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Frantic
Joanna Piotrowska [see all titles]
Humboldt Books [see all titles]
Joanna Piotrowska Frantic
Texts by Sara De Chiara, Anouchka Grose, Pier Paolo Tamburelli.

Graphic Design: Julia (julia.uk.com).
published in December 2017
English edition
21,5 x 27,5 cm (hardcover, cloth binding)
106 pages (b/w ill.)
€30.00
ISBN: 978-88-99385-35-4
EAN: 9788899385354
in stock
 
Frantic brings together black and white photographs, taken in 2016 in Lisbon and later in London, Warsaw and Rio de Janeiro. The series features shelters with their inhabitants as well as shelters photographed on their own. These temporary shelters built inside houses reflect on the general notion of home and the very fragility of the domestic sphere.
The initial idea for the project comes from the common children's game in which they build a shelter, a tent, a bunker or a house within their own domestic space. The process of triggering the situation in which adults build such protective, temporary shelters is as important for Piotrowska as the final photographic outcome. The project is inspired by homeless people's temporary constructions and by the general notion of home and the very fragility of the domestic sphere. The starting point for dwelling on this game and transposing it into the adult world was the artist's fascination with those shelters being always built inside a home, as if the domestic space itself did not provide enough protection from the outside world. The book includes a text by the psychoanalyst Anouchka Grose, one by the curator Sara De Chiara and one by the architect Pier Paolo Tamburelli.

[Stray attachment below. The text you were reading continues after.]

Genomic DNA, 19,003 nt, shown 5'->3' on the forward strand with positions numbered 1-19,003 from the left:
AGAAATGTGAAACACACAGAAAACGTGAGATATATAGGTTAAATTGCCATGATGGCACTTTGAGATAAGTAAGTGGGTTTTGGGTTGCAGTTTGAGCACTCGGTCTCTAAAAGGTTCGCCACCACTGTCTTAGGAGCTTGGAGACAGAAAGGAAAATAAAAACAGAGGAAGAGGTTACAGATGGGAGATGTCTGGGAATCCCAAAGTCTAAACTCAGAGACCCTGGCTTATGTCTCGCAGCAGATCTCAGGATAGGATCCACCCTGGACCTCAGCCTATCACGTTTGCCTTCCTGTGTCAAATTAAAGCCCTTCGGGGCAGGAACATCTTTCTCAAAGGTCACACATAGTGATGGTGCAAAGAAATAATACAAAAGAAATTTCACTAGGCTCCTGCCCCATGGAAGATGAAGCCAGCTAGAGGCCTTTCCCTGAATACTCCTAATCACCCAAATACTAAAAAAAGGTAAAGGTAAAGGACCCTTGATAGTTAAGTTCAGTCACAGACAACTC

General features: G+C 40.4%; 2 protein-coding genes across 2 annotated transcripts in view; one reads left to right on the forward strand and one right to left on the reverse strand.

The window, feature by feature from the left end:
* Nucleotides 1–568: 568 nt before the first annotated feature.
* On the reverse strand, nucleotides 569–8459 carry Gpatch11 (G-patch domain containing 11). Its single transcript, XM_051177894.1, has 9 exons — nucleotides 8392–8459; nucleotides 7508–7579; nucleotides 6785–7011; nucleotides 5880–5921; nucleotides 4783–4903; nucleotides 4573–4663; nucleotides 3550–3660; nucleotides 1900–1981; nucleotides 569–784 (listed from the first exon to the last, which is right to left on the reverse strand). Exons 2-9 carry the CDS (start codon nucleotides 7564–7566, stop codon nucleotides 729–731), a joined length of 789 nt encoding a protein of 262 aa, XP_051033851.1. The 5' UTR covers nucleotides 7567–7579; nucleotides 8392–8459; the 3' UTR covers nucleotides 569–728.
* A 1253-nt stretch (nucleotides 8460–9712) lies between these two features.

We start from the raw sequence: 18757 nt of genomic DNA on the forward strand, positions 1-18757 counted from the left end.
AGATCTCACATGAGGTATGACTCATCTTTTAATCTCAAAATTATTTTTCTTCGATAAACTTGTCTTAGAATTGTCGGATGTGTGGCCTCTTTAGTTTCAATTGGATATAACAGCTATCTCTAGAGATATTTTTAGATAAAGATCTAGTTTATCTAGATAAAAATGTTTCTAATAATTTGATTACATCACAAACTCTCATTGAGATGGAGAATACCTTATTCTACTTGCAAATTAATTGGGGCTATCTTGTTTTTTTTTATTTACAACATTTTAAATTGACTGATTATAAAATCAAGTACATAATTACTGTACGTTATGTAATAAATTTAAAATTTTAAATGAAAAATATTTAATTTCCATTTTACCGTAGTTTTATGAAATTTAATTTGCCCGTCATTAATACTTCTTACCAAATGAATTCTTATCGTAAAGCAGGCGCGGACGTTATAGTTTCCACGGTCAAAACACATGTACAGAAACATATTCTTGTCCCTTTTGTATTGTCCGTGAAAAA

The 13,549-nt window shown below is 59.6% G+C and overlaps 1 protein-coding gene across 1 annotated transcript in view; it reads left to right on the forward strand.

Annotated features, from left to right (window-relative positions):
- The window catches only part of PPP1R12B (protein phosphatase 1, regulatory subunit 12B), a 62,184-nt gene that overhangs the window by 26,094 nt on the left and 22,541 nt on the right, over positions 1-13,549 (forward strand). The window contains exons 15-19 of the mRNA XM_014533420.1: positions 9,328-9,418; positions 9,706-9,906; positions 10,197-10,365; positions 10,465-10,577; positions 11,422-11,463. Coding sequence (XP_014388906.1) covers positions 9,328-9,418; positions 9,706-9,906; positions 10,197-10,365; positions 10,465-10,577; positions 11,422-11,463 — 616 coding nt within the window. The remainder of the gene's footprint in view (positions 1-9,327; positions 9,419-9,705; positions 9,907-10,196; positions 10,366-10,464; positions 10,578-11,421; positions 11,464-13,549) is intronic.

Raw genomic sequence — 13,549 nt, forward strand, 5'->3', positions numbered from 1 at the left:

Joanna Piotrowska (born 1985 in Warsaw, lives and works in London) studied Photography at the Royal College of Art in London and Academy of Fine Arts in Kraków. Her photographic practice focuses on familial structures and their relationship to the wider systems—including politics, economics, social, and cultural life. She explores the past and the present, showing all the inequalities of power and psychological drama, and translating the gestures and everyday intimate behaviors into new scenarios—giving them an almost caricature-like quality. The artist uses her surroundings to show the anxiety and psychological tension of the domestic space—rather as a document of a performance than a documentary image.